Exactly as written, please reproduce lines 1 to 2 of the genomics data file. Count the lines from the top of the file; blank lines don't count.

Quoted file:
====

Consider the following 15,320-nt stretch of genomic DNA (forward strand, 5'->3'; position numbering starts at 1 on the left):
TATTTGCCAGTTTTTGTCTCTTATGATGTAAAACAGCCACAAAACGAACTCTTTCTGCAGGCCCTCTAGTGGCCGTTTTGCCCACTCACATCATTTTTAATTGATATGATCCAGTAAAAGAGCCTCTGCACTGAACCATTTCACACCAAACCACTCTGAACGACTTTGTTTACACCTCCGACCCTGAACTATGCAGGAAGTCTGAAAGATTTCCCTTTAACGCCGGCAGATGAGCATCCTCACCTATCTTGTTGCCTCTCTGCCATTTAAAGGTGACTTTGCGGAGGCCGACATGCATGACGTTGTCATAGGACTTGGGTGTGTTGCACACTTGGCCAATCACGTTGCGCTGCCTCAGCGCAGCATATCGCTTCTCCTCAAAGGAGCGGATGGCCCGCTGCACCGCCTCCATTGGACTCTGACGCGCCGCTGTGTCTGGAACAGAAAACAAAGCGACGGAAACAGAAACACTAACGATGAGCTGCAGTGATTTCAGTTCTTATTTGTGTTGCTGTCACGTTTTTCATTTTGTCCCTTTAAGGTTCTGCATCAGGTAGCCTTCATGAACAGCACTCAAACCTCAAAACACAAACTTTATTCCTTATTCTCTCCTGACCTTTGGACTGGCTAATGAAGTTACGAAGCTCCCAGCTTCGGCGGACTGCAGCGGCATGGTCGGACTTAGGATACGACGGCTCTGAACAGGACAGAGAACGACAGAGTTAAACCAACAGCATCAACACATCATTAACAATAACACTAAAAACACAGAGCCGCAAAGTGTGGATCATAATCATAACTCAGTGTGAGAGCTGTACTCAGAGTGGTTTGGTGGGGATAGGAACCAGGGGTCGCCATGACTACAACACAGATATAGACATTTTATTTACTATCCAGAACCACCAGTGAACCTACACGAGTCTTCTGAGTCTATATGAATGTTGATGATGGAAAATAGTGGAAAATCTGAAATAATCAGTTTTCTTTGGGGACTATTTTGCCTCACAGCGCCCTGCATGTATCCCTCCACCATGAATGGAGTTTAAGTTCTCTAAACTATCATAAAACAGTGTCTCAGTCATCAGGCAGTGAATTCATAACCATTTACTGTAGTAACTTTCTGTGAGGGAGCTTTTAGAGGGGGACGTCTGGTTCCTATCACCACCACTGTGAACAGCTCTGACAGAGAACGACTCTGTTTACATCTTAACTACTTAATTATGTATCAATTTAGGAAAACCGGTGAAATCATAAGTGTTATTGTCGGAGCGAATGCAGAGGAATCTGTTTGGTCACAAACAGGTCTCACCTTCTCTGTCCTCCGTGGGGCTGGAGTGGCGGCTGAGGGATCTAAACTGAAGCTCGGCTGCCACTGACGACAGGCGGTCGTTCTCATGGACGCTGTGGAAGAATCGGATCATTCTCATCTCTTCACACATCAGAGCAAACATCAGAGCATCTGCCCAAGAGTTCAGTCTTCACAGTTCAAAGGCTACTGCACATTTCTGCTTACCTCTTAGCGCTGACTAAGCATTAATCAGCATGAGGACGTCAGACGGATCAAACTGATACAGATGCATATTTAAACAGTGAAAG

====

Consider the following 15,320-nt stretch of genomic DNA (forward strand, 5'->3'; position numbering starts at 1 on the left):
TATTTGCCAGTTTTTGTCTCTTATGATGTAAAACAGCCACAAAACGAACTCTTTCTGCAGGCCCTCTAGTGGCCGTTTTGCCCACTCACATCATTTTTAATTGATATGATCCAGTAAAAGAGCCTCTGCACTGAACCATTTCACACCAAACCACTCTGAACGACTTTGTTTACACCTCCGACCCTGAACTATGCAGGAAGTCTGAAAGATTTCCCTTTAACGCCGGCAGATGAGCATCCTCACCTATCTTGTTGCCTCTCTGCCATTTAAAGGTGACTTTGCGGAGGCCGACATGCATGACGTTGTCATAGGACTTGGGTGTGTTGCACACTTGGCCAATCACGTTGCGCTGCCTCAGCGCAGCATATCGCTTCTCCTCAAAGGAGCGGATGGCCCGCTGCACCGCCTCCATTGGACTCTGACGCGCCGCTGTGTCTGGAACAGAAAACAAAGCGACGGAAACAGAAACACTAACGATGAGCTGCAGTGATTTCAGTTCTTATTTGTGTTGCTGTCACGTTTTTCATTTTGTCCCTTTAAGGTTCTGCATCAGGTAGCCTTCATGAACAGCACTCAAACCTCAAAACACAAACTTTATTCCTTATTCTCTCCTGACCTTTGGACTGGCTAATGAAGTTACGAAGCTCCCAGCTTCGGCGGACTGCAGCGGCATGGTCGGACTTAGGATACGACGGCTCTGAACAGGACAGAGAACGACAGAGTTAAACCAACAGCATCAACACATCATTAACAATAACACTAAAAACACAGAGCCGCAAAGTGTGGATCATAATCATAACTCAGTGTGAGAGCTGTACTCAGAGTGGTTTGGTGGGGATAGGAACCAGGGGTCGCCATGACTACAACACAGATATAGACATTTTATTTACTATCCAGAACCACCAGTGAACCTACACGAGTCTTCTGAGTCTATATGAATGTTGATGATGGAAAATAGTGGAAAATCTGAAATAATCAGTTTTCTTTGGGGACTATTTTGCCTCACAGCGCCCTGCATGTATCCCTCCACCATGAATGGAGTTTAAGTTCTCTAAACTATCATAAAACAGTGTCTCAGTCATCAGGCAGTGAATTCATAACCATTTACTGTAGTAACTTTCTGTGAGGGAGCTTTTAGAGGGGGACGTCTGGTTCCTATCACCACCACTGTGAACAGCTCTGACAGAGAACGACTCTGTTTACATCTTAACTACTTAATTATGTATCAATTTAGGAAAACCGGTGAAATCATAAGTGTTATTGTCGGAGCGAATGCAGAGGAATCTGTTTGGTCACAAACAGGTCTCACCTTCTCTGTCCTCCGTGGGGCTGGAGTGGCGGCTGAGGGATCTAAACTGAAGCTCGGCTGCCACTGACGACAGGCGGTCGTTCTCATGGACGCTGTGGAAGAATCGGATCATTCTCATCTCTTCACACATCAGAGCAAACATCAGAGCATCTGCCCAAGAGTTCAGTCTTCACAGTTCAAAGGCTACTGCACATTTCTGCTTACCTCTTAGCGCTGACTAAGCATTAATCAGCATGAGGACGTCAGACGGATCAAACTGATACAGATGCATATTTAAACAGTGAAAG